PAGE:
DISTANCE YEARNING Build your strength and speed
No matter what your preferred race distance, the long run is invaluable in training
WHETHER YOU’RE TRAINING FOR a marathon or just looking to improve your fitness, regular runs that boost your endurance should be a cornerstone of your schedule. And the best workouts for that are long runs. ‘The long run is what puts the tiger in the cat,’ says Bill Squires, who was coach to marathon greats such as Alberto Salazar. For decades, serious and recreational runners have agreed, with weekend runs lasting for hours – whether solo or in groups – becoming a tradition.
The primary benefits of the long run are better stamina, stronger muscles and connective tissue, and improved running economy and fat-burning efficiency. The long run is valuable whether you’re targeting 5K or a marathon – both are primarily aerobic challenges. While the steady-state long run (number one in the list) is one of the simplest and most effective endurance workouts there is, there are also a number of variations to it, some specific to marathoners, but others offering a proven way to build general running fitness. Drop one of the following into your routine to build firm endurance foundations.
WHY DO IT To build stamina, muscle and connective tissue, improve running economy and fat-burning efficiency.
HOW TO DO IT Long runs vary widely according to goal race (they are key in marathon training), but in general terms, a weekly long run done at a conversational pace (you should be able to talk in sentences) and lasting for at least an hour is a good starting point (beginners should build up to this point).
2 MEDIUM LONG
WHY DO IT Popularised by coach Pete Pfitzinger, these are run midweek. This means, he says, ‘the muscles must maintain a sustained effort every three or four days, which leads to greater adaptations’.
HOW TO DO IT Mediumlong runs are 75-85 per cent as long as your regular long run and done at a conversational or, if you want to push it, steady pace. They might be run the day after a more intense run so they also boost your powers of recovery.
3 DOUBLE DAY
WHY DO IT You get an aerobic-training stimulus twice a day; running pre-fatigued during the second run accesses different muscle fibres, but it doesn’t beat your body up as much as a longer single run.
HOW TO DO IT A double day works well as a substitute for the medium long run (left) the day after a quality workout. So if you do intervals on Tuesday, instead of an eight-miler on Wednesday, do two runs of four miles each – one in the morning and one late in the afternoon.
WHY DO IT Breaks up the monotony of long runs.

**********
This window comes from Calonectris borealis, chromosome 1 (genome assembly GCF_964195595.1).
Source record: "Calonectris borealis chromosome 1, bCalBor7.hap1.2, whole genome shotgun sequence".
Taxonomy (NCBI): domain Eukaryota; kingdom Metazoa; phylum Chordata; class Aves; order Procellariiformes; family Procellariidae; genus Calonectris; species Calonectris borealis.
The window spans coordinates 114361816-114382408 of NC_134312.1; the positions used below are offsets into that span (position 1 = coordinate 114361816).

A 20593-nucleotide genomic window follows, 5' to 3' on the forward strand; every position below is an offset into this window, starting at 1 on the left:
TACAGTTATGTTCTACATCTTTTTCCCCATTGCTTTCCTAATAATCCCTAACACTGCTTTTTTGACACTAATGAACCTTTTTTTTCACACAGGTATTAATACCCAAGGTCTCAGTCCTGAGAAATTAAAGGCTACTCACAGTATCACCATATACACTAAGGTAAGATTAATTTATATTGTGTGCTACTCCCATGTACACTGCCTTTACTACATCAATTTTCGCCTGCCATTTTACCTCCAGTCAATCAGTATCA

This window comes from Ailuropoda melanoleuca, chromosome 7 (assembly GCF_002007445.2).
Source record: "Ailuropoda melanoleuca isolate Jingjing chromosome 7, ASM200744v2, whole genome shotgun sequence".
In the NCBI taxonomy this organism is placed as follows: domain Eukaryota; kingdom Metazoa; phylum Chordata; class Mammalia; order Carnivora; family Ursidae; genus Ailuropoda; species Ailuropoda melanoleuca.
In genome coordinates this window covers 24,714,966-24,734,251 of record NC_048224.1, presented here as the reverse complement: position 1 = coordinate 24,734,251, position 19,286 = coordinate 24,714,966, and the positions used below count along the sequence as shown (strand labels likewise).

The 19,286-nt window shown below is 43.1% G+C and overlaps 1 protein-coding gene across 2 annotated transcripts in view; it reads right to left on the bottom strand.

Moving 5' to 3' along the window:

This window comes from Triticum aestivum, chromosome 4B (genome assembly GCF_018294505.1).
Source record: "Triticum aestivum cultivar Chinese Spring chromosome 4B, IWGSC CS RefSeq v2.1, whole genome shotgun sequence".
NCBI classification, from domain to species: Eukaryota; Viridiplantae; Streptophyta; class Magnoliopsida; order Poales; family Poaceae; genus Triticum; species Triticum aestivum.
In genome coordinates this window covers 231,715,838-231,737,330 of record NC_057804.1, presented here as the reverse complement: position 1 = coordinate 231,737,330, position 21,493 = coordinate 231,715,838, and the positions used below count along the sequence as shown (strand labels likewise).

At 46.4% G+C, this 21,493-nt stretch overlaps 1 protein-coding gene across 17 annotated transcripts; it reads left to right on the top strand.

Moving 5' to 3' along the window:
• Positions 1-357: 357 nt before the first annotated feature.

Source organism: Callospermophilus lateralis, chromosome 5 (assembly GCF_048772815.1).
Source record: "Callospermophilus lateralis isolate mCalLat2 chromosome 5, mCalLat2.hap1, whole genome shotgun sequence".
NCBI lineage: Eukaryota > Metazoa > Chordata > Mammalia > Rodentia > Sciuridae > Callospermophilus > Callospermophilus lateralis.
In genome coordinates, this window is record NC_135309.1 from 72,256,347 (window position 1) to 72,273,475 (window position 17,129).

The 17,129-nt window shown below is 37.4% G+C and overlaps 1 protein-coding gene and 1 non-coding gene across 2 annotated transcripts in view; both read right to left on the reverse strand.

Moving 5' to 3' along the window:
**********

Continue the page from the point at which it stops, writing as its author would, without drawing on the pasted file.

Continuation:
HOW TO DO IT Run for 20 minutes at a very conservative pace, then start to gradually speed up to about one minute slower than your marathon goal pace. After the 60-minute mark, do the first 20-60 secs of each remaining mile at a faster clip – up to a minute per mile faster than marathon pace. ‘These bursts force you to push it when you’re tired,’ says Josh Cox, the US record holder in the 50K.
WHY DO IT Teaches the body to hold form when tired.
HOW TO DO IT Marathon trainees should do this instead of a 20-mile long run a week or two before tapering. Run the first five miles at two minutes per mile slower than marathon goal pace. Gradually increase the pace to one minute per mile slower than marathon pace by 10 miles, then 30 secs per mile slower than marathon pace by 15 miles. Run the last three miles at, or close to, marathon goal pace.
6 SURGE LONG RUN
WHY DO IT Intervals of faster running in the last few miles of a long run recruit fast-twitch muscle fibres and teach them to kick in even at slower paces. Breaking out of a settled pace when tired also requires focus.
HOW TO DO IT Insert five 30-sec surges (or ‘strides’ – smooth increases in pace), with two minutes of easy running between them, for the last few miles of a long run. Keep the surges comfortable – around tempo pace (it should be comfortably hard, but not flat out).
WHY DO IT Running a good marathon is about running a solid 10K after hours on your feet, meaning increased effort late in the race. This hard workout helps prepare you. Insert it once or twice in place of a long run.
HOW TO DO IT Warm up for three miles, run three to four miles at tempo (comfortably hard) pace, then slow down to easy (conversational) pace for the next hour. Then, once again, run three to four miles at tempo pace, before cooling down.
8 MARATHON PACE
WHY DO IT Helps you practise running marathon pace when tired.
HOW TO DO IT Pfitzinger advises one or two long runs where you run 12-15 miles at goal marathon pace (eg, do 20 miles with 12 miles in the middle at goal pace). This type of long run is great for faster marathoners who run their long runs slower than their marathon pace. For slower runners who are already running at marathon race pace in their long runs, he suggests running the faster segment at a steady pace.
9 HILLY LONG RUN
WHY DO IT Builds leg and mental strength, and cardiovascular endurance. HOW TO DO IT Legendary New Zealand coach Arthur Lydiard had his runners do a hilly 22-mile route in base training. To emulate it, find a 15-20-mile looped route with a flat start for at least a few miles and then a climb when you’re into your rhythm, followed by an undulating profile and then a gradual descent to a flattish finish. Feeling more daring? Try adding another climb just before the end.
10 DEPLETION LONG
WHY DO IT Going long in a carb-depleted state improves your body’s ability to metabolise fat as an energy source.
HOW TO DO IT Not one for new runners; others can try it once or twice in base training. Set out in the morning – having not had breakfast – and run for at least 90 mins without taking on carbs (water and/or electrolyte drinks are fine). Keep the pace conversational to maximise fatfuelling and reduce the risk of crashing and burning. Carry some energy gels – just in case.